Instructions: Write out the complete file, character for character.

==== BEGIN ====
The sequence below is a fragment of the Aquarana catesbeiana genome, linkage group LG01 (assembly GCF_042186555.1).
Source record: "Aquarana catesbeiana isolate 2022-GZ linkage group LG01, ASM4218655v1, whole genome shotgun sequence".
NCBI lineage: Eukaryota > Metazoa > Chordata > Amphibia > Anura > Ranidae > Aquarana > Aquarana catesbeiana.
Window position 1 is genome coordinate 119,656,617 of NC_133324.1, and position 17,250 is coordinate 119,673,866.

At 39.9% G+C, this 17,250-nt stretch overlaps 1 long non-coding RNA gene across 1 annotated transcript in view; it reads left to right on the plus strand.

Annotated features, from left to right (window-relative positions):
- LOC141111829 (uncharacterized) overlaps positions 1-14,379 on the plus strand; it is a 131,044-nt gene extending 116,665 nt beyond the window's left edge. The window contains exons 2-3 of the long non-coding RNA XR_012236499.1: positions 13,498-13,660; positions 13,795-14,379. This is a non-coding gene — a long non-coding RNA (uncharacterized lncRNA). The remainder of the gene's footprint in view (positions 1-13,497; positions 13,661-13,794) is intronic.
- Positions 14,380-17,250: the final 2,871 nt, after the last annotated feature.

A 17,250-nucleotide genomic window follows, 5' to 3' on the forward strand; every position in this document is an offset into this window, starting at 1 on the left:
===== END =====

The sequence below is a fragment of the Aquarana catesbeiana genome, linkage group LG01 (assembly GCF_042186555.1).
Source record: "Aquarana catesbeiana isolate 2022-GZ linkage group LG01, ASM4218655v1, whole genome shotgun sequence".
NCBI lineage: Eukaryota > Metazoa > Chordata > Amphibia > Anura > Ranidae > Aquarana > Aquarana catesbeiana.
Window position 1 is genome coordinate 119,656,617 of NC_133324.1, and position 17,250 is coordinate 119,673,866.

At 39.9% G+C, this 17,250-nt stretch overlaps 1 long non-coding RNA gene across 1 annotated transcript in view; it reads left to right on the plus strand.

Annotated features, from left to right (window-relative positions):
- LOC141111829 (uncharacterized) overlaps positions 1-14,379 on the plus strand; it is a 131,044-nt gene extending 116,665 nt beyond the window's left edge. The window contains exons 2-3 of the long non-coding RNA XR_012236499.1: positions 13,498-13,660; positions 13,795-14,379. This is a non-coding gene — a long non-coding RNA (uncharacterized lncRNA). The remainder of the gene's footprint in view (positions 1-13,497; positions 13,661-13,794) is intronic.
- Positions 14,380-17,250: the final 2,871 nt, after the last annotated feature.

A 17,250-nucleotide genomic window follows, 5' to 3' on the forward strand; every position in this document is an offset into this window, starting at 1 on the left: